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PA Hospitals Address Super-Utilizers Through Innovative Programs to Improve Care Quality and Reduce Costs

February 19, 2015

New research from the Pennsylvania Health Care Cost Containment Council (PHC4) shows that super-utilizers—hospital patients with five or more hospital inpatient admissions—accounted for a disproportionate amount of health care resources during 2014.

Representing just 3 percent of all patients hospitalized in 2014, super-utilizers accounted for 11 percent of admissions, 14 percent of patient days, $545 million (14 percent) of Medicare fee-for-service payments, and $216 million (17 percent) of Medicaid payments.

These findings support Pennsylvania hospitals' increased focus on meeting the complex needs of super-utilizers and the many important, innovative efforts already underway.

“Pennsylvania hospitals are working to address the care coordination and health and social factors that can lead to repeated emergency room visits, hospital admissions, and readmissions,” said HAP President and CEO Andy Carter.

“Hospitals are committed to patient-centered medical homes, accountable care models, and other innovations designed to keep patients healthier and to reduce, when possible, the need for intensive and expensive medical care.”

Pennsylvania hospitals and health systems are engaged in efforts to work with super-utilizers and other patients to better coordinate care, increase accountability, and reduce costs.

The following is a sampling of hospital and health system initiatives that address super-utilizers and improve care coordination in the commonwealth:

  • Allegheny Valley Hospital makes follow-up house calls to people at high risk of readmission

  • Cole Memorial’s communication initiative, which received a 2014 HAP Achievement Award, uses its new coordinated care protocol to avoid repeat visits

  • Geisinger Health System’sProvenHealth Navigator” initiative is a patient-centric medical home

  • Pennsylvania Psychiatric Institute’s “Ready Program” is a mental health model used to reduce readmissions

  • Pocono Health System’sCommunity Care Network” is a patient-centered medical home

  • Reading Health System’s “Project Connect” is for emergency department super-utilizers and complex patients; and its mobile “boots on the ground” community care management initiative creates better health outside of the hospital

  • The South Central Pennsylvania High Utilizer Collaborative includes four Pennsylvania health systems: Crozer-Keystone Health System, Lancaster General Health, PinnacleHealth System, and Wellspan Health, as well as Neighborhood Health Centers of the Lehigh Valley and Widener University. Programs within the collaborative include:

          – Crozer-Keystone Health System, Camden Coalition of Healthcare Providers, and Cooper University Hospital’s super-utilizer fellowship program

          – Lancaster General Health’sCare Connections,” a transitional primary care home that serves complex patients

          – PinnacleHealth System’sCommunity Health Navigation Network,” which offers services to the Harrisburg community through improved access, education, and communication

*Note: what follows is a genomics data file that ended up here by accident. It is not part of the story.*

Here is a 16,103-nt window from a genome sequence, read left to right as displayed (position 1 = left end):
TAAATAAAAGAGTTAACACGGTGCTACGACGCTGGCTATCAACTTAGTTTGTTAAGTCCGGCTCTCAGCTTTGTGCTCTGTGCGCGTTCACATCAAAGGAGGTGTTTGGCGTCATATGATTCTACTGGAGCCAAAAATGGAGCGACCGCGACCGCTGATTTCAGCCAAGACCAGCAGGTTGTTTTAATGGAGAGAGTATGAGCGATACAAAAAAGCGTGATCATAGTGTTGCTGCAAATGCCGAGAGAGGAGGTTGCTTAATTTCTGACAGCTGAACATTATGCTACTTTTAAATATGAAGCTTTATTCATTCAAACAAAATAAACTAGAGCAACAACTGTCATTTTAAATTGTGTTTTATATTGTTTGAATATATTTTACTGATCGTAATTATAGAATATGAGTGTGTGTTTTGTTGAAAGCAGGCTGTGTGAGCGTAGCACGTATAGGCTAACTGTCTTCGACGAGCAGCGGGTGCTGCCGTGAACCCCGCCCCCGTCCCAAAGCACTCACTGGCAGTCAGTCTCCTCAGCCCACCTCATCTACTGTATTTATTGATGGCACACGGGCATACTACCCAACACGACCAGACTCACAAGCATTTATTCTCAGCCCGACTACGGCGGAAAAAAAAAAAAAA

– Neighborhood Health Centers of the Lehigh Valley’sThe Lehigh Valley Super Utilizer Partnership,” an initiative that provides intensive outreach and care coordination for patients with complex illnesses

          – WellSpan Health’sBridges to Health,” a program that makes the patient a partner with a dedicated health care team

  • The University of Pennsylvania’sIMPaCT program” focuses on high-poverty neighborhoods

  • Thomas Jefferson University and Hospital and Camden Coalition of Healthcare Providers’ “hot-spotting initiative” offers an advanced data analysis technique

  • Thomas Jefferson University’s educational program pairs health professional students with super-utilizers to enhance students’ understanding of the social determinants that contribute to patients’ health status and use of health care

In addition, HAP’s Pennsylvania Hospital Engagement Network, as part of the Centers for Medicare & Medicaid Services Partnership for Patients initiative, has worked with hospitals and health systems during the past three years to reduce readmissions and preventable harm in the commonwealth.

PHC4 notes that patients’ social determinants of health, age, and ethnicity can put them at higher risk of becoming super-utilizers. Individuals with health insurance are more likely to have a primary care physician and seek preventive services, such as screenings and vaccinations.

With health insurance coverage, individuals also may be less likely to develop chronic conditions. This is why increased, gapless coverage through Medicaid expansion in Pennsylvania is important for the reduction of super-utilization.

“With Medicaid expansion and the federal health insurance marketplace, Pennsylvanians, regardless of income, have access to affordable insurance,” said Carter.

“Now we must help the newly insured use this access wisely—to seek routine, preventive, and primary care. Hospitals also need support and resources to address the growing mental health crisis in our state and nation, and increase the availability and coordination of behavioral health care.”

CONTACT

Katie Byrnes
(717) 561-5342
kbyrnes@haponline.org
Twitter: @HAP_Media

Priscilla Koutsouradis (southeast)
(215) 575-3743
priscillak@dvhc.org

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